2) Never date anyone your family doesn't like. This is especially true if your family doesn't like someone you met online, but it is invalidated, of course, if your family realizes that there's a heart of gold beneath that troubled exterior. For the most part, though, people your family doesn't like almost always turn out to be murderers. They might drug you and make a sex video of you while you're wearing a dog collar, or they might tie you up in a sauna and stab you in the side, or they might push your sister to her death, but for the most part your family is always right. For every skateboarding punk who turns out to be an expert cybertracker who helps find your missing stepsister there are always ten more murdering psychopaths out there drugging their boss at the medical clinic while blackmailing them for money and pretending to love you.

3) Speaking of stairs (we did in the last point, I swear), they are America's silent killer. Anyone who falls, or is pushed, down the stairs dies.

4) Teenagers are always 17. There's actually a reason for this: a 17 year old is young enough that they are still under parental control but is old enough to have sex, drink, do drugs, etc. without the viewer squirming uncomfortably. Sure, those kids probably shouldn't be doing that, but they're almost 18, when whatever that is magically becomes slightly more ok.

5) Nothing all that shocking ever happened behind the scenes of a television show. Seriously, you never learn anything really juicy from an "unauthorized" movie.

You shouldn't skip them, though, because it's Saturday night.

And you should be home, watching Lifetime.

Sunday, November 1, 2015

The Month in Books: October

If I'd given October a little more thought, it would have been a great month to read ghost and monster stories in honor of Halloween. I didn't plan that far ahead, but I did end up spending the last half of the month in a state of "vampire madness", a condition I haven't suffered from since I read most of the Twilight saga back to back in 2010. Vampire Madness is the state of mind when you read books about vampires that slowly move from "just a little weird" to "batshit crazy" over the course of the series.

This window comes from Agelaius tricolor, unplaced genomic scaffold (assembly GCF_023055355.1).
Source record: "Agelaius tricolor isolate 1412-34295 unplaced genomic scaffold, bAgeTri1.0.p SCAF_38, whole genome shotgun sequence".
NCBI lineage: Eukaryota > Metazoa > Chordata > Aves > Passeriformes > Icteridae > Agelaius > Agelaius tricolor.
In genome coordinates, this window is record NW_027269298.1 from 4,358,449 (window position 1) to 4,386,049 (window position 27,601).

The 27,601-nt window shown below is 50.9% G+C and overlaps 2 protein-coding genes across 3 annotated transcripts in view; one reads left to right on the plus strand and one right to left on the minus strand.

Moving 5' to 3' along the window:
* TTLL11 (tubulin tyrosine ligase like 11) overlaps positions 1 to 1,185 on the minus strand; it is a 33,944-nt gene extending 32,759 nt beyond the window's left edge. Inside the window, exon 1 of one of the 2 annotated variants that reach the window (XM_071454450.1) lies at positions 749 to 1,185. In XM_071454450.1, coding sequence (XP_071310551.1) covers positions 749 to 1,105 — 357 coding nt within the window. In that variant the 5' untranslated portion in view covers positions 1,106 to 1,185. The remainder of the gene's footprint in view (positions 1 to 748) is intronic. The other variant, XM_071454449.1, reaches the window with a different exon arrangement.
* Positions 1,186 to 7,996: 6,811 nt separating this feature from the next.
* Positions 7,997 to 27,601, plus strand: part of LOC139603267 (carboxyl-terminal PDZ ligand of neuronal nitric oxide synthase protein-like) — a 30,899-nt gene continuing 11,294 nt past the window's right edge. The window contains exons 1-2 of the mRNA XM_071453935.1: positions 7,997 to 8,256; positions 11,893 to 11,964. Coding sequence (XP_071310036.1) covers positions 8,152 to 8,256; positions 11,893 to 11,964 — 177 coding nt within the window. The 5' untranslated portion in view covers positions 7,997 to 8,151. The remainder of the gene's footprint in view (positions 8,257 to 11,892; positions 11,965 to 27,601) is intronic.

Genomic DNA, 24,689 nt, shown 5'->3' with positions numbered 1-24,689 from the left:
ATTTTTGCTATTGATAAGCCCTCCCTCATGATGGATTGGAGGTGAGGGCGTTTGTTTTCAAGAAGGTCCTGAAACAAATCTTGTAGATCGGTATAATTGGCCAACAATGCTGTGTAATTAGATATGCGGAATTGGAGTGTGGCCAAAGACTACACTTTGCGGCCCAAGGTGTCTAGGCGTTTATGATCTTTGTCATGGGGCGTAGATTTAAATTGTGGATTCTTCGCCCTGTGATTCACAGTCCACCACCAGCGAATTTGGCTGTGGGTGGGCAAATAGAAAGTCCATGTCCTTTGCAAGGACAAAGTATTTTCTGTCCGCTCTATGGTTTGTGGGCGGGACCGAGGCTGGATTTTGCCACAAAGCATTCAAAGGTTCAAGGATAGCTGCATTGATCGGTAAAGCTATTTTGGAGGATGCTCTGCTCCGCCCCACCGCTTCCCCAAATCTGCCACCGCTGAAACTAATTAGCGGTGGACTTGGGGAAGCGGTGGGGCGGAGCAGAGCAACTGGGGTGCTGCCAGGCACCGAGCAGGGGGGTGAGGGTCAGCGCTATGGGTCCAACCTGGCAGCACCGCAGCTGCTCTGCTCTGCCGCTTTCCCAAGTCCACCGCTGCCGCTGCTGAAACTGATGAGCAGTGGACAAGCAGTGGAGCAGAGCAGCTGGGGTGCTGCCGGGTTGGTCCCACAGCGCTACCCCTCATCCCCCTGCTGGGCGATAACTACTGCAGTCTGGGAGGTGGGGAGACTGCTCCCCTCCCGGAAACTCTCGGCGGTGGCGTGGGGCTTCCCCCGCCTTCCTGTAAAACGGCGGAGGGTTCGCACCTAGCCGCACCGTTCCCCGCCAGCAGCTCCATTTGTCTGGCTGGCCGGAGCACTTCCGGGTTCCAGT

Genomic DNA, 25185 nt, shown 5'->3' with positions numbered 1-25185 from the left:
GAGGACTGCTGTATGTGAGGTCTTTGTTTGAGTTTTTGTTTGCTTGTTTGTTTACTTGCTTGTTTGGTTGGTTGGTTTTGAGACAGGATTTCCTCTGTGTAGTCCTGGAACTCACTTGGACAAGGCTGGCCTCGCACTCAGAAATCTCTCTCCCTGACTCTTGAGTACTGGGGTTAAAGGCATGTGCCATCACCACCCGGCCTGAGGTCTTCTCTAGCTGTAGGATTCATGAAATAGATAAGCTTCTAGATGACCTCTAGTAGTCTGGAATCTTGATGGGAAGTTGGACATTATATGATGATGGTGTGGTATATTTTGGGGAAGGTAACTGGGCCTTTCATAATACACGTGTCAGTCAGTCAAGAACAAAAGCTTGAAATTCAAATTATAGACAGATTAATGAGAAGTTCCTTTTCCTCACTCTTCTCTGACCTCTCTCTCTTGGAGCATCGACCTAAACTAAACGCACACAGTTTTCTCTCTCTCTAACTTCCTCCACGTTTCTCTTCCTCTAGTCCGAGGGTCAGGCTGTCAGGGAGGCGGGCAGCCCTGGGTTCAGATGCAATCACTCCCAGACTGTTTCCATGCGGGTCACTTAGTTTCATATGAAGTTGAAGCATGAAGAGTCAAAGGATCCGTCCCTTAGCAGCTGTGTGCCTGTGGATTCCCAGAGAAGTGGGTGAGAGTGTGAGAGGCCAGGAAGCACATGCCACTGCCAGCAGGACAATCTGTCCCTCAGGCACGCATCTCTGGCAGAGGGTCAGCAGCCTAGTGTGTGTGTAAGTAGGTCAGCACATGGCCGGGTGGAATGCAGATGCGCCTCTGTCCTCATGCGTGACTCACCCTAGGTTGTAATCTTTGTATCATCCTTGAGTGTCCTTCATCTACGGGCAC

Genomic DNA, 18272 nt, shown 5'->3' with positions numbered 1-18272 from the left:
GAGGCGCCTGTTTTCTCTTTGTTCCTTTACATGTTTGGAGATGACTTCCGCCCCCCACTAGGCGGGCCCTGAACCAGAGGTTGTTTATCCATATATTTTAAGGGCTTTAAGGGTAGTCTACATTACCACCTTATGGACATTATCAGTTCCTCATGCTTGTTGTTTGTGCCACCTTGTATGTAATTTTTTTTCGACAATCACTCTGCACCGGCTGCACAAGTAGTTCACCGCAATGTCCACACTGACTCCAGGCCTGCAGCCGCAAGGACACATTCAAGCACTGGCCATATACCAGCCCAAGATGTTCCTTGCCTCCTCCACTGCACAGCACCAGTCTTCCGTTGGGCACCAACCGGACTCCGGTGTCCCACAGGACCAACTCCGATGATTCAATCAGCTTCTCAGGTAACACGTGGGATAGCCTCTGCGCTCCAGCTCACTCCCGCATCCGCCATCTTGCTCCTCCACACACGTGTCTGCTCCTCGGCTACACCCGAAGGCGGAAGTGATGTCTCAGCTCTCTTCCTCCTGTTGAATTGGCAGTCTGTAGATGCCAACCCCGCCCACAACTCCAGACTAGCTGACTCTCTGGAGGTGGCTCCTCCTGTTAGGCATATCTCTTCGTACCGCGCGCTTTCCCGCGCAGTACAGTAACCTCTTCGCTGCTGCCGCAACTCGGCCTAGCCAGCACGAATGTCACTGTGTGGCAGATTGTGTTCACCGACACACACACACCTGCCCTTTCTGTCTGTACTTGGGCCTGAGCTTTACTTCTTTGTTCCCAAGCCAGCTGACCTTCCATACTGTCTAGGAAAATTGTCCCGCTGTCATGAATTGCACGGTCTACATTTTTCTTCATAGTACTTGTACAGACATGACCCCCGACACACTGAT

Before I fell into Vampire Madness, a state that I am half a book from getting out of, I read some other things. I also embarked on a major project regarding my books: getting rid of them.

I'm not getting rid of all of my books. There are sentimental books that I want to keep, but lately I've been looking around my apartment and wondering what I'm going to do with all these books. There are ten bookcases in my living room, stacks of books under all three end tables, a stack of books in the bedroom, a stack of books on the kitchen counter, a stack of books on the counters in both bathrooms... there are a lot of books in my apartment. I will reread some of them, but the rest? I just keep looking at them and wondering why I'm saving them. I'm not having kids. I don't have nieces or nephews. I don't have rare first editions or a valuable library that may sell well at an estate sale when I'm gone. With that in mind, I've been slowly evaluating and clearing out books this month, and anticipate that it will be a continuing project for a while. Eventually, it will have some definite benefits: